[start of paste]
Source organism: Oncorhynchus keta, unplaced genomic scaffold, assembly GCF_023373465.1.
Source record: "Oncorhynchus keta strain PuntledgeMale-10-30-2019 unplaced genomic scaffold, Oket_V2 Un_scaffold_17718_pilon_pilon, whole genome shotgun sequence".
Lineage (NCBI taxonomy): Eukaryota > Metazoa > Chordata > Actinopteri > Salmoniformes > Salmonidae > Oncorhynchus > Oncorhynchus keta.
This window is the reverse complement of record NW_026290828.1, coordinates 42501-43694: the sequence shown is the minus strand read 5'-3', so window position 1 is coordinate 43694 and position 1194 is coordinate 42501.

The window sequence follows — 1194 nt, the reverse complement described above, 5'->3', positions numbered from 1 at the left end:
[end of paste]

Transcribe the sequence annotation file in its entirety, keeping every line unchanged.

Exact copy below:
Source organism: Oncorhynchus keta, unplaced genomic scaffold, assembly GCF_023373465.1.
Source record: "Oncorhynchus keta strain PuntledgeMale-10-30-2019 unplaced genomic scaffold, Oket_V2 Un_scaffold_17718_pilon_pilon, whole genome shotgun sequence".
Lineage (NCBI taxonomy): Eukaryota > Metazoa > Chordata > Actinopteri > Salmoniformes > Salmonidae > Oncorhynchus > Oncorhynchus keta.
This window is the reverse complement of record NW_026290828.1, coordinates 42501-43694: the sequence shown is the minus strand read 5'-3', so window position 1 is coordinate 43694 and position 1194 is coordinate 42501.

The window sequence follows — 1194 nt, the reverse complement described above, 5'->3', positions numbered from 1 at the left end: